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Jones v. Chandra

IN THE UNITED STATES DISTRICT COURT FOR THE SOUTHERN DISTRICT OF ILLINOIS


April 30, 2007

GERALD JONES, PLAINTIFF,
v.
RAKESH CHANDRA, ET AL., DEFENDANTS.

The opinion of the court was delivered by: Gilbert, District Judge

MEMORANDUM AND ORDER

I. Introduction

On January 26, 2007, this Court granted Rhodes's motion for summary judgment*fn1 on Jones's due process claim,granted Chandra, Stevens, Couch, Clover, and Kwasniewski's motions for summary judgment on Jones's Eighth Amendment and retaliation claims, and denied Chandra, Stevens, Couch, Clover, and Kwasniewski's motions with respect to their qualified immunity and exhaustion claims.

In her original motion for summary judgment, Rhodes failed to address Jones's retaliation claim; in their original motions, Chandra, Stevens, Couch, Clover, and Kwasniewski failed to address his due process claim. The Court granted defendants leave to file supplemental motions for summary judgment. Defendants have filed their respective motions (Doc. 164, 176), and Jones has responded (Doc. 169, 179). In the meantime, Jones filed a motion for extension of time to respond to defendants' motion (Doc. 168). The Court considers Jones response (Doc. 169) timely and therefore finds his motion for extension of time MOOT. Jones also filed a motion to reconsider or vacate the Court's Order of January 26, 2007 (Doc. 170), to which defendants have responded (Docs. 172, 173). For the following reasons, the Court will GRANT defendants' supplemental motions for summary judgment, DENY Jones's motion for reconsideration or vacation, and dismiss this case WITH PREJUDICE.

II. Analysis

A. Motion for Reconsideration or Vacation

The Court construes Jones's motion as one made pursuant to Federal Rule of Civil Procedure 60(b). See Mares v. Busby, 34 F.3d 533, 535 (7th Cir. 1994). It is well settled that Rule 60(b) relief is an extraordinary remedy and is granted only in exceptional circumstances. McCormick v. City of Chicago, 230 F.3d 319, 327 (7th Cir. 2000) (citing Dickerson v. Board of Educ., 32 F.3d 1114, 1116 (7th Cir. 1994)). Rule 60(b) allows a court "to address mistakes attributable to special circumstances and not merely to erroneous applications of law." Russell v. Delco Remy Div. of General Motors Corp., 51 F.3d 746, 749 (7th Cir. 1995). The rule authorizes a Court to grant relief from judgment for the specific reasons listed in the rule but does not authorize action in response to general pleas for relief. See Young v. Murphy, 161 F.R.D. 61, 62 (N.D. Ill. 1995). It is also not an appropriate vehicle for addressing simple legal error, for rehashing old arguments, or for presenting arguments that should have been raised before the court made its decision. Russell, 51 F.3d at 749; Rutledge v. United States, 230 F.3d 1041, 1052 (7th Cir. 2000); Young, 161 F.R.D. at 62; In re Oil Spill by "Amoco Cadiz," 794 F. Supp. 261, 267 (N.D. Ill. 1992), aff'd, 4 F.3d 997 (7th Cir. 1993).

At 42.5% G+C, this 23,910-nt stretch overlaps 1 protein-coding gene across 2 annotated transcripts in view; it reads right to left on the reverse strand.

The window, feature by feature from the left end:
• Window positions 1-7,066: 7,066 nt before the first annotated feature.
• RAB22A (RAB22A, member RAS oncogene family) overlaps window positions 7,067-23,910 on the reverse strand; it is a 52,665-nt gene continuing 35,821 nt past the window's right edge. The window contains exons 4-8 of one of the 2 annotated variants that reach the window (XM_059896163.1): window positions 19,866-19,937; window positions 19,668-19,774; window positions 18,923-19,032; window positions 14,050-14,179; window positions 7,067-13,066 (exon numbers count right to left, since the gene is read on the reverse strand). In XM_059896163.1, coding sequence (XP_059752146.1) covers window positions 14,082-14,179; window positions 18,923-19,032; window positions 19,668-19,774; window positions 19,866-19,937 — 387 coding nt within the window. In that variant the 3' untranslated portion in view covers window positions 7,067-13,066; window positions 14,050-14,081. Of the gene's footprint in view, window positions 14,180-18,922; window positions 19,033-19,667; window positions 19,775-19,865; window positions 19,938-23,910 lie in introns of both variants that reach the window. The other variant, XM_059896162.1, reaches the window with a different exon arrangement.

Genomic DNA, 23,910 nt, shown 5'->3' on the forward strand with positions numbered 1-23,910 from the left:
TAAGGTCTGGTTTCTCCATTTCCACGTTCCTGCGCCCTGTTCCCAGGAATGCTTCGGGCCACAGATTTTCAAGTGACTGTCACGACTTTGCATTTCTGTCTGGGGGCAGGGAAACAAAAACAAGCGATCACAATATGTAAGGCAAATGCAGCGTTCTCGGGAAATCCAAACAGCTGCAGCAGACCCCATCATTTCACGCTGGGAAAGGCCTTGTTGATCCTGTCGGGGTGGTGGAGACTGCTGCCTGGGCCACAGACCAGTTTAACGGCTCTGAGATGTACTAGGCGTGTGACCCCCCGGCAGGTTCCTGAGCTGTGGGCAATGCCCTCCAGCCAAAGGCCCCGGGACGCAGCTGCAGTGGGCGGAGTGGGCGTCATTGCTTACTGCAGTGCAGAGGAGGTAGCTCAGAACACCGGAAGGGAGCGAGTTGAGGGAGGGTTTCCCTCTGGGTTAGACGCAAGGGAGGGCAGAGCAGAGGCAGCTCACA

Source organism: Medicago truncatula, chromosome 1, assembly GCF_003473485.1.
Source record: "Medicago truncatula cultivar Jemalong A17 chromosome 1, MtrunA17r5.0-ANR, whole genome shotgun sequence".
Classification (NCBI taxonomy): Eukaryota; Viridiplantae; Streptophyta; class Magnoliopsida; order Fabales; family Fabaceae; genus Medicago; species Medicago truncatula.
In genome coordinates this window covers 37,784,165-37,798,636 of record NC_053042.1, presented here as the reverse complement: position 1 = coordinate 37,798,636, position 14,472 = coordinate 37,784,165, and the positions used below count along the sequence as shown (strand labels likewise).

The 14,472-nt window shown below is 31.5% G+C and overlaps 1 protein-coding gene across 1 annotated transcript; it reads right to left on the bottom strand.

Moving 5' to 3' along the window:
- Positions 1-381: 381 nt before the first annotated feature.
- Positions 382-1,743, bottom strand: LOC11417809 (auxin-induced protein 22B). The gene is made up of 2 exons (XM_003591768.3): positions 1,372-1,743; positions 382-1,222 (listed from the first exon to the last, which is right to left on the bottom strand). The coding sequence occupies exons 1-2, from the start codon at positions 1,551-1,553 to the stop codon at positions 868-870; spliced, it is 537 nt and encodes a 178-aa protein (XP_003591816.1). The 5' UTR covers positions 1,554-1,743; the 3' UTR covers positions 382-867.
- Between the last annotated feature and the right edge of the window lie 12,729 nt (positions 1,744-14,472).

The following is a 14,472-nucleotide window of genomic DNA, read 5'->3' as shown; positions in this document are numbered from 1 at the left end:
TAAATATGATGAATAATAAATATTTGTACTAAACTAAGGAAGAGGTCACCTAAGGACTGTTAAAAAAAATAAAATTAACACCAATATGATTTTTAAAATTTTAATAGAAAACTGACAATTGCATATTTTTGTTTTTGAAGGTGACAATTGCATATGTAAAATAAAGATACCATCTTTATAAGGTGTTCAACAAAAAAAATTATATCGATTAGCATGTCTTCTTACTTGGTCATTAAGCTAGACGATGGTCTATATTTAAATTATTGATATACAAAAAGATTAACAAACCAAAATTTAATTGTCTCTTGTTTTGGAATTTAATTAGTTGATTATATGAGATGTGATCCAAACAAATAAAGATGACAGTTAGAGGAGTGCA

Jones offers a number of grounds for vacating the Court's prior order, but primarily, he contends that the Court failed to apply the correct standard of review and failed to recognize material disputed facts. Otherwise, Jones has merely restated arguments the Court has already considered and rejected. Accordingly, the Court finds that Jones's motion does not present special circumstances justifying relief under Rule 60(b). The Court therefore DENIES Jones's motion to vacate or reconsider.

B. Chandra, Stevens, Couch, Clover, and Kwasniewski's Supplemental Motion for Summary Judgment

The Court extensively analyzed the merits of Jones's due process claim in its last order. After reviewing the briefs, the Court concludes that his claims against Chandra, Stevens, Couch, Clover, and Kwasniewski fail for the same reasons his due process claim against Rhodes failed. Jones's response to defendant's supplemental motion does not add anything to the analysis or offer any persuasive reason why the Court's determination as to Rhodes is not dispositive as to the remaining defendants. Accordingly, the Court GRANTS defendants' supplemental motion for summary judgment

B. Rhodes's Supplemental Motion for Summary Judgment

The Court also finds that Jones's retaliation claim against Rhodes fails for the reasons explained in its previous order. Accordingly, the Court GRANTS Rhodes's motion for summary judgment.

III. Conclusion

The Court hereby FINDS Jones's motion for extension of time (Doc. 168) MOOT, GRANTS defendants' supplemental motions for summary judgment (Docs. 164, 176), DENIES Jones's motion for reconsideration (Doc. 170), and DISMISSES THIS CASE WITH PREJUDICE.

IT IS SO ORDERED.

J. PHIL GILBERT U.S. District Judge


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